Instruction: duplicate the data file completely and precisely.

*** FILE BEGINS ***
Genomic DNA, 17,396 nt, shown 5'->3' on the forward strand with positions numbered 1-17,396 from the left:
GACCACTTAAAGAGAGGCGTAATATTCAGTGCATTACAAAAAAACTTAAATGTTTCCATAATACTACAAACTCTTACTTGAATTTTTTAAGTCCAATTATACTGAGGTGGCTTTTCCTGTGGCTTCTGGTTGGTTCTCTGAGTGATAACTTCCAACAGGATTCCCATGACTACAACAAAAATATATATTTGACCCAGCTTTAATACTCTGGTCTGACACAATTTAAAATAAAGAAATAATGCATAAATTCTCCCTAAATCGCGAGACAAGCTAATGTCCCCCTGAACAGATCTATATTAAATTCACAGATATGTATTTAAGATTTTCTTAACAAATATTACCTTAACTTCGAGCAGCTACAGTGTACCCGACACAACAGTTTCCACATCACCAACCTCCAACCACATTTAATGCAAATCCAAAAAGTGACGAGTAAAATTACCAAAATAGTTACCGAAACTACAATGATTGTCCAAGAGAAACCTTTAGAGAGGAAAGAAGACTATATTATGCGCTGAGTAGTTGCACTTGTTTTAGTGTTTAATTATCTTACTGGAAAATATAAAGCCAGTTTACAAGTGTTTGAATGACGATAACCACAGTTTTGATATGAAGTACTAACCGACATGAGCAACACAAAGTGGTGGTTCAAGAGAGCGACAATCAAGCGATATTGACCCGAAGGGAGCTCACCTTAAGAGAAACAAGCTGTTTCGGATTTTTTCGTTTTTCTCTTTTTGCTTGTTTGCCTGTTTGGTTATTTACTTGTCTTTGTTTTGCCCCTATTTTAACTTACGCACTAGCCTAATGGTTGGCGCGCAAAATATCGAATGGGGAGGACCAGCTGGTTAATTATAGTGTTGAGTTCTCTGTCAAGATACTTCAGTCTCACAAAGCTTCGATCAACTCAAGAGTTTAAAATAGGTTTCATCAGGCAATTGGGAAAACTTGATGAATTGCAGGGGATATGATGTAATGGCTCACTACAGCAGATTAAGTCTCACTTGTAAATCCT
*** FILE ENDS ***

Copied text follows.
Genomic DNA, 17,396 nt, shown 5'->3' on the forward strand with positions numbered 1-17,396 from the left:
GACCACTTAAAGAGAGGCGTAATATTCAGTGCATTACAAAAAAACTTAAATGTTTCCATAATACTACAAACTCTTACTTGAATTTTTTAAGTCCAATTATACTGAGGTGGCTTTTCCTGTGGCTTCTGGTTGGTTCTCTGAGTGATAACTTCCAACAGGATTCCCATGACTACAACAAAAATATATATTTGACCCAGCTTTAATACTCTGGTCTGACACAATTTAAAATAAAGAAATAATGCATAAATTCTCCCTAAATCGCGAGACAAGCTAATGTCCCCCTGAACAGATCTATATTAAATTCACAGATATGTATTTAAGATTTTCTTAACAAATATTACCTTAACTTCGAGCAGCTACAGTGTACCCGACACAACAGTTTCCACATCACCAACCTCCAACCACATTTAATGCAAATCCAAAAAGTGACGAGTAAAATTACCAAAATAGTTACCGAAACTACAATGATTGTCCAAGAGAAACCTTTAGAGAGGAAAGAAGACTATATTATGCGCTGAGTAGTTGCACTTGTTTTAGTGTTTAATTATCTTACTGGAAAATATAAAGCCAGTTTACAAGTGTTTGAATGACGATAACCACAGTTTTGATATGAAGTACTAACCGACATGAGCAACACAAAGTGGTGGTTCAAGAGAGCGACAATCAAGCGATATTGACCCGAAGGGAGCTCACCTTAAGAGAAACAAGCTGTTTCGGATTTTTTCGTTTTTCTCTTTTTGCTTGTTTGCCTGTTTGGTTATTTACTTGTCTTTGTTTTGCCCCTATTTTAACTTACGCACTAGCCTAATGGTTGGCGCGCAAAATATCGAATGGGGAGGACCAGCTGGTTAATTATAGTGTTGAGTTCTCTGTCAAGATACTTCAGTCTCACAAAGCTTCGATCAACTCAAGAGTTTAAAATAGGTTTCATCAGGCAATTGGGAAAACTTGATGAATTGCAGGGGATATGATGTAATGGCTCACTACAGCAGATTAAGTCTCACTTGTAAATCCT